In an effort to improve access to health care in rural communities and develop health care networks to expand services, Vice President Al Gore has announced the first grant awards under the new Rural Hospital Flexibility Program. The first round of grants totals $13 million, which will be divided among 43 states. “For people living in rural communities, rural hospitals are a lifeline, and yet today 20 million Americans in our rural communities do not have adequate access to quality health care,” Vice President Al Gore said. “These grants will help rescue financially at-risk hospitals and make sure they continue to provide much needed care,” stated Department of Health and Human Services Secretary Donna E. Shalala.
The Rural Hospital Flexibility Program is a five-year, $125 million program administered by the Health Resources and Services Administration's Office of Rural Health Policy. States will use the money to develop a rural health plan, help communities decide which hospitals should convert to “critical access” hospitals and promote the development of rural health networks that include enhanced delivery of emergency medical services. The new program is modeled after two successful demonstration projects that were conducted in the early 1990s: the Montana Medical Assistance Facility program and the Essential Access Critical Hospitals/Rural Primary Care Hospital program in New York, West Virginia, North Carolina, Kansas, South Dakota, Colorado and California.
American Medical Association Names New Editor of JAMA
Catherine D. De Angelis, M.D., M.P.H., has been named the new editor of the Journal of the American Medical Association (JAMA) and editor-in-chief of the Division of Scientific Information and Multimedia of the American Medical Association (AMA). Dr. De Angelis will be the 15th editor of JAMA and is the first woman to be the editor in the journal's 116-year history. She has been editor-in-chief for the AMA's Archives of Pediatrics and Adolescent Medicine and has been a member of the editorial board of JAMA. She is currently vice dean for academic affairs and faculty, and professor of pediatrics at Johns Hopkins University School of Medicine, Baltimore, Md.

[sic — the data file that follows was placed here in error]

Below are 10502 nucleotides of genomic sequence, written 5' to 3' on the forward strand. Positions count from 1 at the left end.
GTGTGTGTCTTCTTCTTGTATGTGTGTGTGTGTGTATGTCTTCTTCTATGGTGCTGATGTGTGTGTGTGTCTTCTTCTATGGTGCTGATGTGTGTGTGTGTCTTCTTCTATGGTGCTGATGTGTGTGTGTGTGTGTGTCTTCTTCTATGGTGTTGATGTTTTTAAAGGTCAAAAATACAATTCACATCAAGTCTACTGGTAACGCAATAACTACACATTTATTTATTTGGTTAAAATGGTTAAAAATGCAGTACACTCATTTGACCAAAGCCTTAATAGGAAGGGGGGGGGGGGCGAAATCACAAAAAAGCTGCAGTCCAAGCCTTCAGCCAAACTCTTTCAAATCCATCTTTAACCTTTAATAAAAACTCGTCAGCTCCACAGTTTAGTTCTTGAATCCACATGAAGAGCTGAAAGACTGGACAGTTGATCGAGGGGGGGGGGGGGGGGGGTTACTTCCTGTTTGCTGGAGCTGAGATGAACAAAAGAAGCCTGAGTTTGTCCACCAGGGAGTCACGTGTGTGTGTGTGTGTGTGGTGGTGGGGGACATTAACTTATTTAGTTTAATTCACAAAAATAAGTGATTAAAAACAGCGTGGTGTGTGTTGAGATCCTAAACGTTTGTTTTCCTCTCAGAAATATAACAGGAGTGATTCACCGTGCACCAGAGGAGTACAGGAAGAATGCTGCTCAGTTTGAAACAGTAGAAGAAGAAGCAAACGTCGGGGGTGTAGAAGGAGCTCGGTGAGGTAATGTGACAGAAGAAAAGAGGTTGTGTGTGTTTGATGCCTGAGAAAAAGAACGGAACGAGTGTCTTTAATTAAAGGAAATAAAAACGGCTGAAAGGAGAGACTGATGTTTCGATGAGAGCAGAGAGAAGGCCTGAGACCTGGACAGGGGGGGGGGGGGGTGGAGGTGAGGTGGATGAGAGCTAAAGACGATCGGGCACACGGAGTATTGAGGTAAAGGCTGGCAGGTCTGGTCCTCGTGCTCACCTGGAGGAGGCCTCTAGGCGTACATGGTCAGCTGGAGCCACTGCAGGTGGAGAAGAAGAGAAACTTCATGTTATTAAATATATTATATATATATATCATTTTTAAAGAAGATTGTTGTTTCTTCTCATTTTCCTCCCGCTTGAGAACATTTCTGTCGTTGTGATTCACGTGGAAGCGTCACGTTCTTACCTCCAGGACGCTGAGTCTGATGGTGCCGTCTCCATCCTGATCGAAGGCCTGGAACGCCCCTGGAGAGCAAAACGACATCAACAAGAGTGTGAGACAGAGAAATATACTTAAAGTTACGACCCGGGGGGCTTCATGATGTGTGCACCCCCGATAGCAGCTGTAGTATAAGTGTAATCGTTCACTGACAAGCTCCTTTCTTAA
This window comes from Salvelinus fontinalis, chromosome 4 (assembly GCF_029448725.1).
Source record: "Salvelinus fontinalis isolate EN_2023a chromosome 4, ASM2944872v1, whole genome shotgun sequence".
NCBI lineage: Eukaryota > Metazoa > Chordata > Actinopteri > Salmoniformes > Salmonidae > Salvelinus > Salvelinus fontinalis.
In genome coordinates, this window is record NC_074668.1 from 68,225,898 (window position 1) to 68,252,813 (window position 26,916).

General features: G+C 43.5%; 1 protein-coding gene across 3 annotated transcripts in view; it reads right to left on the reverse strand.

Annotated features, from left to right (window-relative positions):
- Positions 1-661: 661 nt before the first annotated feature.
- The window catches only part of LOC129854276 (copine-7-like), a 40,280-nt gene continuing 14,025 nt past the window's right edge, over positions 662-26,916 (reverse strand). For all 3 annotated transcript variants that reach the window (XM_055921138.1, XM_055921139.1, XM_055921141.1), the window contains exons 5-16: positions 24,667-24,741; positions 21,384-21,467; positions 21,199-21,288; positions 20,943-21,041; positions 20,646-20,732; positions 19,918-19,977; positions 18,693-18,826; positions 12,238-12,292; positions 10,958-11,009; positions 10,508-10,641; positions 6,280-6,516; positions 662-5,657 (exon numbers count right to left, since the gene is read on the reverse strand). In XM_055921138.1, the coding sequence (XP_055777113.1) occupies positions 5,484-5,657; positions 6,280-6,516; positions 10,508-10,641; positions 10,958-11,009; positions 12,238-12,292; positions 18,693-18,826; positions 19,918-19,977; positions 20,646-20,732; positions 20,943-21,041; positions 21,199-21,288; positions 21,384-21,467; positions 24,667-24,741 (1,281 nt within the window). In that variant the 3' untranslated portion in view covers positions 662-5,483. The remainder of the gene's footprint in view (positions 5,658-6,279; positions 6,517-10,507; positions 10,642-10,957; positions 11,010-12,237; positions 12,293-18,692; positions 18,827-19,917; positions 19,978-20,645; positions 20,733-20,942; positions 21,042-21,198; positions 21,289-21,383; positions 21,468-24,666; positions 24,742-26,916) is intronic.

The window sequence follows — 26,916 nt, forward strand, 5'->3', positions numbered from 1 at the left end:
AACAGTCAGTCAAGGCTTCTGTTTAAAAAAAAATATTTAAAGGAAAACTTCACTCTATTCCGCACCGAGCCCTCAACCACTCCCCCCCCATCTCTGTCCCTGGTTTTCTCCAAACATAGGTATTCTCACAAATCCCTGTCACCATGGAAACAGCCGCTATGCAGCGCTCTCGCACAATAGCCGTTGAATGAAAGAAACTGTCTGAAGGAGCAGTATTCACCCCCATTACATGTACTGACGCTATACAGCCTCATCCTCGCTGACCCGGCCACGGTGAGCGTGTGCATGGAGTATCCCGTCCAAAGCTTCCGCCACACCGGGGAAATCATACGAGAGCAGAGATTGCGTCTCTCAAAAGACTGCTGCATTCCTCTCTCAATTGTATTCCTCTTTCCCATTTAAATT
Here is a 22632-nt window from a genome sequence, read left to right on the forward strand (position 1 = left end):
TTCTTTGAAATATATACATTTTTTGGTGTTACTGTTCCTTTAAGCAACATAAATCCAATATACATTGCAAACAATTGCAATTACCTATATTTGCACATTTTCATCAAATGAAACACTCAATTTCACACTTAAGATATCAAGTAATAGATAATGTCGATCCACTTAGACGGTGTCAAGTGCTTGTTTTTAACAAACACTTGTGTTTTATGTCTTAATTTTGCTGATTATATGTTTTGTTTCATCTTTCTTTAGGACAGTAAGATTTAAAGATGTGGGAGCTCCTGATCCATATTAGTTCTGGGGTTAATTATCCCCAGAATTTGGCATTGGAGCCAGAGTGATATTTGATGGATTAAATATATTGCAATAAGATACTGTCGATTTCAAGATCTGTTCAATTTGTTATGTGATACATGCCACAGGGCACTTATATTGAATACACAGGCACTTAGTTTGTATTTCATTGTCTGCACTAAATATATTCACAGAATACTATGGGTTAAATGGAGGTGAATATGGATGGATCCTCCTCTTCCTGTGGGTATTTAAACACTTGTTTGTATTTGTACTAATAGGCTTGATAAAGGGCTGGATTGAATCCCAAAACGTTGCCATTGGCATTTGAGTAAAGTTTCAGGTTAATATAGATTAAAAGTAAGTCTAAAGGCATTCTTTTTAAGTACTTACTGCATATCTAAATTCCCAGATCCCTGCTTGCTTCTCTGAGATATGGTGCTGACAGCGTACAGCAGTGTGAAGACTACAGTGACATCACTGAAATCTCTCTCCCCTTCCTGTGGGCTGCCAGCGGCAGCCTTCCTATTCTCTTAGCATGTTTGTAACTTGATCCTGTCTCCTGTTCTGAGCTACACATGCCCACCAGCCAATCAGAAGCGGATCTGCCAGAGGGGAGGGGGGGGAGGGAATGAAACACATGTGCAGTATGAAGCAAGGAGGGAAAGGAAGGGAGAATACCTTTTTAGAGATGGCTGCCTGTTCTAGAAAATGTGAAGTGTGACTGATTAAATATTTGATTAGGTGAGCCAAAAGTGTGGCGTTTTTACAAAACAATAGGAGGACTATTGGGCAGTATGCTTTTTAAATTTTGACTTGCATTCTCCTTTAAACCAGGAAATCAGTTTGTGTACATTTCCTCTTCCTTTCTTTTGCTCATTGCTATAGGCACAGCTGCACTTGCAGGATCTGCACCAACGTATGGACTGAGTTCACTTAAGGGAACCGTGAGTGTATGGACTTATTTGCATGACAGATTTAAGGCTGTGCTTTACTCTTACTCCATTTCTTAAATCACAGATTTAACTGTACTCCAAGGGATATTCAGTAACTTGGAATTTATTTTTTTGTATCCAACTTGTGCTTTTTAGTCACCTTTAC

AHCPR Publishes a Detailed Report on Hospital Inpatient Statistics
A new report from the Agency for Health Care Policy and Research (AHCPR) gives a detailed picture of hospital inpatient care in the United States. The statistics, which are organized by principal diagnosis and principal procedures, include numbers of discharges, mean lengths-of-stay, mean charges, percentage of patients who died in the hospital and mean age of patients. According to the report, the five most costly conditions treated in 1996 were spinal cord injury, infant respiratory distress syndrome, low birth weight in infants, leukemia and heart valve disorders. The information is based on data from the AHCPR's all-payer Nationwide Inpatient Sample. Free copies of “Hospital Inpatient Statistics, 1996” (AHCPR 99-0053) are available from the AHCPR Publications Clearinghouse, P.O. Box 8547, Silver Spring, MD 20907-8547; telephone: 800-358-9295.